Date of Award


Degree Type


Degree Name

Honors Thesis


Communication Sciences & Disorders

First Advisor

Rose Campbell


The Coronavirus Disease 2019 (COVID-19) pandemic rapidly spread throughout the United States in 2020, affecting many lives in the process. As health communicators, dealing with this disease and sharing effective health messaging in a fluid and unknown situation was key to preventing greater spread of COVID-19 and keeping the public safe from harm. For athletics, like all other aspects of society, protocols needed to be put in place to ensure that athletes could safely participate and compete in their sport. The present study looks to examine NCAA COVID-19 protocols of mask wearing and social distancing and how NCAA Division 1 soccer players personally felt about the protocols and how these athletes viewed their institution’s take on these protocols. A cross-sectional (online) survey was distributed through a snowball sample to NCAA Division 1 soccer players (N = 110). Key findings include significant differences between male and female athletes’ perceptions of protocols, high optimism bias and comparative bias among athletes, high self-efficacy and response efficacy in relation to the protocols, and significant influences on the athletes’ beliefs about COVID-19 by their parents and teammates. Implications highlight the inequalities between male and female athletes and the risk of lack of credibility among the NCAA in future health messaging.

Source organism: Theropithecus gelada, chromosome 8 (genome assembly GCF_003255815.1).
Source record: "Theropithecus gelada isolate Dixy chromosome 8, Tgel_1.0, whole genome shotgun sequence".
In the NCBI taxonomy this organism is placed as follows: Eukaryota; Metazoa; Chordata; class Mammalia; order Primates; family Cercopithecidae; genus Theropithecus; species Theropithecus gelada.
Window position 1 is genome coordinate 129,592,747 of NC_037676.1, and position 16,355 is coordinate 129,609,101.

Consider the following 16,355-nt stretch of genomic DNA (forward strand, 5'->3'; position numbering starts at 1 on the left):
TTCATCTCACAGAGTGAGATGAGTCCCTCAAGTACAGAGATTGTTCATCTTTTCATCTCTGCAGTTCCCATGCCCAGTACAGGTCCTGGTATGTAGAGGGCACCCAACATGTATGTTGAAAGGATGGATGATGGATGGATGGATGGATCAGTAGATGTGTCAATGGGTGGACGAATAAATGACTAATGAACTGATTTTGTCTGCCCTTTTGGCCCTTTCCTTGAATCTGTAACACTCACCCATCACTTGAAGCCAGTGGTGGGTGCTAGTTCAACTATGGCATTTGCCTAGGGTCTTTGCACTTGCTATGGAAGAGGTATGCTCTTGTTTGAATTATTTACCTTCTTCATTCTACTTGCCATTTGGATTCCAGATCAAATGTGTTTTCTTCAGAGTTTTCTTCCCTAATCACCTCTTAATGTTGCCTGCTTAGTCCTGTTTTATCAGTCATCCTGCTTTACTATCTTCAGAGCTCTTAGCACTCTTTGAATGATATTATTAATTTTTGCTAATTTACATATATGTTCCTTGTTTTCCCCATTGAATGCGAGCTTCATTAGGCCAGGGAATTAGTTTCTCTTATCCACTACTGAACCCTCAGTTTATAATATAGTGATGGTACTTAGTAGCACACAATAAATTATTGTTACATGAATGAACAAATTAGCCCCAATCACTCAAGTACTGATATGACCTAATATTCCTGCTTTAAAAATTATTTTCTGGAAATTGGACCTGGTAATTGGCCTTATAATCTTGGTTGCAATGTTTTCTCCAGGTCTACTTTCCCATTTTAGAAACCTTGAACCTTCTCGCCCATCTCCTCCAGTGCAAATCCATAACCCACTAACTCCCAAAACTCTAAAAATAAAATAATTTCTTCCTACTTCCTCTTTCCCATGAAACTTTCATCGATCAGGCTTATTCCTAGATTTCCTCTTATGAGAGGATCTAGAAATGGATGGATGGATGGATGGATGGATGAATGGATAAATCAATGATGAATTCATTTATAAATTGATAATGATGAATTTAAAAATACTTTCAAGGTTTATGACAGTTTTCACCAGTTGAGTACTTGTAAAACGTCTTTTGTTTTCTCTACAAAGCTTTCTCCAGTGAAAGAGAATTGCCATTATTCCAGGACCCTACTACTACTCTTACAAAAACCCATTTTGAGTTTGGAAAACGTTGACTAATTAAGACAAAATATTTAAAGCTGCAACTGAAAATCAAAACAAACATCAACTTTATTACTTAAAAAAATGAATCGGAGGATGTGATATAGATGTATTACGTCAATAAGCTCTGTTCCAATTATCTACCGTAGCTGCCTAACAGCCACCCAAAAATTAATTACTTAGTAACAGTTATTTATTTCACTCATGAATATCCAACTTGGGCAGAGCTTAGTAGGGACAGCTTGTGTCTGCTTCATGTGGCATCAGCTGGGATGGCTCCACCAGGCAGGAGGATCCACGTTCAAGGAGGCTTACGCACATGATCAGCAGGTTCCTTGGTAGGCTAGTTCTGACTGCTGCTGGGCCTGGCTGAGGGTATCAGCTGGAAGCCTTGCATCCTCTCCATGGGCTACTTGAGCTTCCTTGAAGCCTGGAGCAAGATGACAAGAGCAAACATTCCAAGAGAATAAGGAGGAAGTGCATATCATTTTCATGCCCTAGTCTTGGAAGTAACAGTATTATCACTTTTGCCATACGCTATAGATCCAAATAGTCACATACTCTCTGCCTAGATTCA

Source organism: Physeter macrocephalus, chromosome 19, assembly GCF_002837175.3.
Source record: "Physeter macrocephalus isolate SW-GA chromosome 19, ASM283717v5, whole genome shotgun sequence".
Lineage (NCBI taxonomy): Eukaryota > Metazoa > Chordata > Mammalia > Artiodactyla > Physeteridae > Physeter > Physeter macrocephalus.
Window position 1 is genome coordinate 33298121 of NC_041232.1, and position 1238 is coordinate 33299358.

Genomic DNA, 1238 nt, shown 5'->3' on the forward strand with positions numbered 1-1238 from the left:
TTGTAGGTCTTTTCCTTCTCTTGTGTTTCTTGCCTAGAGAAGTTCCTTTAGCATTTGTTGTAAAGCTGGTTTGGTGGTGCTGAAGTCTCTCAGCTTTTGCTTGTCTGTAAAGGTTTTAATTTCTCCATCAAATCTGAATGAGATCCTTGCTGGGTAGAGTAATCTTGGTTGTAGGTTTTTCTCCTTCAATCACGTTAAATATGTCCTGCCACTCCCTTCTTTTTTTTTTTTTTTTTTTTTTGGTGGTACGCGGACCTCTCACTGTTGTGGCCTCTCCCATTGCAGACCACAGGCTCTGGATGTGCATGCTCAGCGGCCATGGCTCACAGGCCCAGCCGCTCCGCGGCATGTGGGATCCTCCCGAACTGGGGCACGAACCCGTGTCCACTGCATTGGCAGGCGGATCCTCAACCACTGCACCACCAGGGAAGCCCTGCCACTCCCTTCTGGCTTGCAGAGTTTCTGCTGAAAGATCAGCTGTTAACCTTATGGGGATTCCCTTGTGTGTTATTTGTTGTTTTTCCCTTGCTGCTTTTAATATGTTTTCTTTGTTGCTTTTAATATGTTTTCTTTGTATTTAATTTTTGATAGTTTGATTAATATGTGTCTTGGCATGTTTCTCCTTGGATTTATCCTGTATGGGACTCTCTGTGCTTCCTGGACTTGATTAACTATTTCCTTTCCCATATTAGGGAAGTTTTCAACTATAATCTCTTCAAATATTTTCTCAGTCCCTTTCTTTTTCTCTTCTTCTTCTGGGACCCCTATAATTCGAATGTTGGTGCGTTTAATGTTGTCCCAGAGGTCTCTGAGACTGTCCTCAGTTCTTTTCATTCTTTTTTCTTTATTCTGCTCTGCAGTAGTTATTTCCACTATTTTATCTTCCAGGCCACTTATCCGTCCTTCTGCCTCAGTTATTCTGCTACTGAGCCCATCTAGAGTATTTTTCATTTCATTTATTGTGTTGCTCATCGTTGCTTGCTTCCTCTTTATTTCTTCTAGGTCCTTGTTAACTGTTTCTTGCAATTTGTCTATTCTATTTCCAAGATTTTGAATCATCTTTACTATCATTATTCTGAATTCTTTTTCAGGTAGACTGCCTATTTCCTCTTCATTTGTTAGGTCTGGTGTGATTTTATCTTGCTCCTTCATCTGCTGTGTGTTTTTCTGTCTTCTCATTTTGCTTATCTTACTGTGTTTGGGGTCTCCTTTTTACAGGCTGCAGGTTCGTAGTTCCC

Included in

Communication Commons